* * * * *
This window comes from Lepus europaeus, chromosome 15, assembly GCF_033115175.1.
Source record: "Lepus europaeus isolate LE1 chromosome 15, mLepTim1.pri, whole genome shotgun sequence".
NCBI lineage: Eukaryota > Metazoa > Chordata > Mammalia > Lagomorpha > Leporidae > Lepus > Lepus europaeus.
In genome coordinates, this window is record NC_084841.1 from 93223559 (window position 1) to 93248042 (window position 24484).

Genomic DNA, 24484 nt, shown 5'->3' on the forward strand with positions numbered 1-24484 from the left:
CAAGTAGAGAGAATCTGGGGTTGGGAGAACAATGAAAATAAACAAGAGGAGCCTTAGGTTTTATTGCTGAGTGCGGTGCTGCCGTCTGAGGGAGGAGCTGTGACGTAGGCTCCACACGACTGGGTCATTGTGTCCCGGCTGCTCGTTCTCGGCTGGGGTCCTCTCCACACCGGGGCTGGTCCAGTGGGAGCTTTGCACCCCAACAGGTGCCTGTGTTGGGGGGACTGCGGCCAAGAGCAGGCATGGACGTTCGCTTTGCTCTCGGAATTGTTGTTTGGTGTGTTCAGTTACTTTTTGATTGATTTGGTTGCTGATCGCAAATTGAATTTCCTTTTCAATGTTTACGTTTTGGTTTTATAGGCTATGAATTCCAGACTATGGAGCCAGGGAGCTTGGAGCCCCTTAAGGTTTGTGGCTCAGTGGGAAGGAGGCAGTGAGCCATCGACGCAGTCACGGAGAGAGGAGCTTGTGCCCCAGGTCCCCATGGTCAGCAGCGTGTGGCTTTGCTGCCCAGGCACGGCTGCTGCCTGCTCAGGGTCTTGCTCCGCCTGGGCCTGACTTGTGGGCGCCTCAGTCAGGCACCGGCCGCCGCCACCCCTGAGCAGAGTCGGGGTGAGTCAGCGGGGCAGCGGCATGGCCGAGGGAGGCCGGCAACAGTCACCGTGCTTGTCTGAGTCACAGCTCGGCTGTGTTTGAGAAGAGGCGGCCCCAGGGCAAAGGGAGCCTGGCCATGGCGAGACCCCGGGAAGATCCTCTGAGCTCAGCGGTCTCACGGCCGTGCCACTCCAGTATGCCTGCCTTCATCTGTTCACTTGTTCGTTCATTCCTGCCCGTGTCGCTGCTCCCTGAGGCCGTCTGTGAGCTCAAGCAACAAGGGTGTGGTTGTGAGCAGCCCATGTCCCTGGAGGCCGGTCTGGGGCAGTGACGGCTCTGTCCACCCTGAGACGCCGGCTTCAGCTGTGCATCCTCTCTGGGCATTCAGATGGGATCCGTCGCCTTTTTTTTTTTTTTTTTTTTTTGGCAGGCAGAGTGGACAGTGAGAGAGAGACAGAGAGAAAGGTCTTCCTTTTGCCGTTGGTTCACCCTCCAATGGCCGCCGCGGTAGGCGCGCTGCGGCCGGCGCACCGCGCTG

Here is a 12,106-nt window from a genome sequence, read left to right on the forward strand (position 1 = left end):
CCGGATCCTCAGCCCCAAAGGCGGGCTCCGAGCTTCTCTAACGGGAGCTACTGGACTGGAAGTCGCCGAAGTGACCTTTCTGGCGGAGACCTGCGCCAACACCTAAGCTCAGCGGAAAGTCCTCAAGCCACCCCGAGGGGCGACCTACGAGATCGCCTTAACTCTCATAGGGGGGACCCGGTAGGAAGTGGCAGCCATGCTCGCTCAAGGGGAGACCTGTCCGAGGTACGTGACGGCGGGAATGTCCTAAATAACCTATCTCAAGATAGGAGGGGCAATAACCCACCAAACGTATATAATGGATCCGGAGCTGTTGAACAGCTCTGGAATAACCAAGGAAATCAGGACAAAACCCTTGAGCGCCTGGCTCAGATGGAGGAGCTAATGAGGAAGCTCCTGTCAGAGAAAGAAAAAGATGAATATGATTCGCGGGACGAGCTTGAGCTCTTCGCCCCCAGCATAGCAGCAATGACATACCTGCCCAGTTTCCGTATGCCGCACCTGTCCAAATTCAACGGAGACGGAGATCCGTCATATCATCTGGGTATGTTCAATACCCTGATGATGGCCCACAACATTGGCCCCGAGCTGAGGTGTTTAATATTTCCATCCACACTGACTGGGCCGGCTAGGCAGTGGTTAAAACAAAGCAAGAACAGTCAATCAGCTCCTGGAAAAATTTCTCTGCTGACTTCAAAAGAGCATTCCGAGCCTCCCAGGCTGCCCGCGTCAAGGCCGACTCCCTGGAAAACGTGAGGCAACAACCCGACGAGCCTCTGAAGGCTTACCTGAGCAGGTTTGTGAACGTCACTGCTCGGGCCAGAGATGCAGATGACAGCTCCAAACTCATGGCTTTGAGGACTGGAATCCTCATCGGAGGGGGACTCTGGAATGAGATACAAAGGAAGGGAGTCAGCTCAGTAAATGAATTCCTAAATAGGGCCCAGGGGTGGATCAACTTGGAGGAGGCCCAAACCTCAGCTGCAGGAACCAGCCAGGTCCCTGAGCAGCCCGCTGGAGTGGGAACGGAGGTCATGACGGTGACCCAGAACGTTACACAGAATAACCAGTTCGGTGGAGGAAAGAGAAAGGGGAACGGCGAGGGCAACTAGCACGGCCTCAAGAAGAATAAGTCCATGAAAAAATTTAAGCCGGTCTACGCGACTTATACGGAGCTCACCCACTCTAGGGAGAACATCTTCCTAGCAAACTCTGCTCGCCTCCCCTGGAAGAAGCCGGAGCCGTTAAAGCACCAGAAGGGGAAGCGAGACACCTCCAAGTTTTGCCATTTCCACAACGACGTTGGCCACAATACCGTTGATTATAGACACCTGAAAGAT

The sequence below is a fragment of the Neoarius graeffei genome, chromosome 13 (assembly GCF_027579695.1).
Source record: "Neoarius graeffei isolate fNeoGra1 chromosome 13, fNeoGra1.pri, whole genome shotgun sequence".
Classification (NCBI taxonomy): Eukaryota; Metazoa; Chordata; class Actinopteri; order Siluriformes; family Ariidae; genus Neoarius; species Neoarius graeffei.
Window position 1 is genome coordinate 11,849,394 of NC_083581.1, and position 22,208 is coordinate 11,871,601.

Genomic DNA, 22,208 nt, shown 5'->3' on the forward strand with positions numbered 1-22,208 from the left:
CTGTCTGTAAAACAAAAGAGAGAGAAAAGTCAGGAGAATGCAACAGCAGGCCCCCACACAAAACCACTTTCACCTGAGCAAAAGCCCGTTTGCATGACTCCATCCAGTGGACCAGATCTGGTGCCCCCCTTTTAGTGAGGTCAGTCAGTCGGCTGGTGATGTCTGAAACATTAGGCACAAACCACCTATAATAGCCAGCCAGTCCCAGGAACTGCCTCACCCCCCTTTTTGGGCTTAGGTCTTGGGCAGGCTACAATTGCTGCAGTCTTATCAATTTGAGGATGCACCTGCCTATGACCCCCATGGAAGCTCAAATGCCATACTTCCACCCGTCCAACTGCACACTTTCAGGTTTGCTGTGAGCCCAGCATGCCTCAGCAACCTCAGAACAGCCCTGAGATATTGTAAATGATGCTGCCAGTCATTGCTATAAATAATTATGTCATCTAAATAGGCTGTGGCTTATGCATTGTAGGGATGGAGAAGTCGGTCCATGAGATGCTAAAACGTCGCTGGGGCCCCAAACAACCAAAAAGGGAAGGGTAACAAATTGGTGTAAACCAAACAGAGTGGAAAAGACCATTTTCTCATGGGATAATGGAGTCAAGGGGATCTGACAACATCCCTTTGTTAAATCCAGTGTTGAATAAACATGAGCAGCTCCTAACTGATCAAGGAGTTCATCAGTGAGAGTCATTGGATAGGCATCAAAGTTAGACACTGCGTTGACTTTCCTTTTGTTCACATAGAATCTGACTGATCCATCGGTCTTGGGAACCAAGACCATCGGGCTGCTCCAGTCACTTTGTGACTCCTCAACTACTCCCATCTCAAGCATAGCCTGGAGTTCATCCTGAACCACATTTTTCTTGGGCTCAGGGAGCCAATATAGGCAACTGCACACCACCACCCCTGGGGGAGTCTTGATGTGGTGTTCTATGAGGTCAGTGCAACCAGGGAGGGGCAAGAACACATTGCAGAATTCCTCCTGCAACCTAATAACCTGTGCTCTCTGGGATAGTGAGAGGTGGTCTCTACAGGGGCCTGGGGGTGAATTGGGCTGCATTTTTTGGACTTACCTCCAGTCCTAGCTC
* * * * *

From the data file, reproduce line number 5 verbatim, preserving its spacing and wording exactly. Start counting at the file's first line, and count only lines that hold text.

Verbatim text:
Genomic DNA, 24484 nt, shown 5'->3' on the forward strand with positions numbered 1-24484 from the left: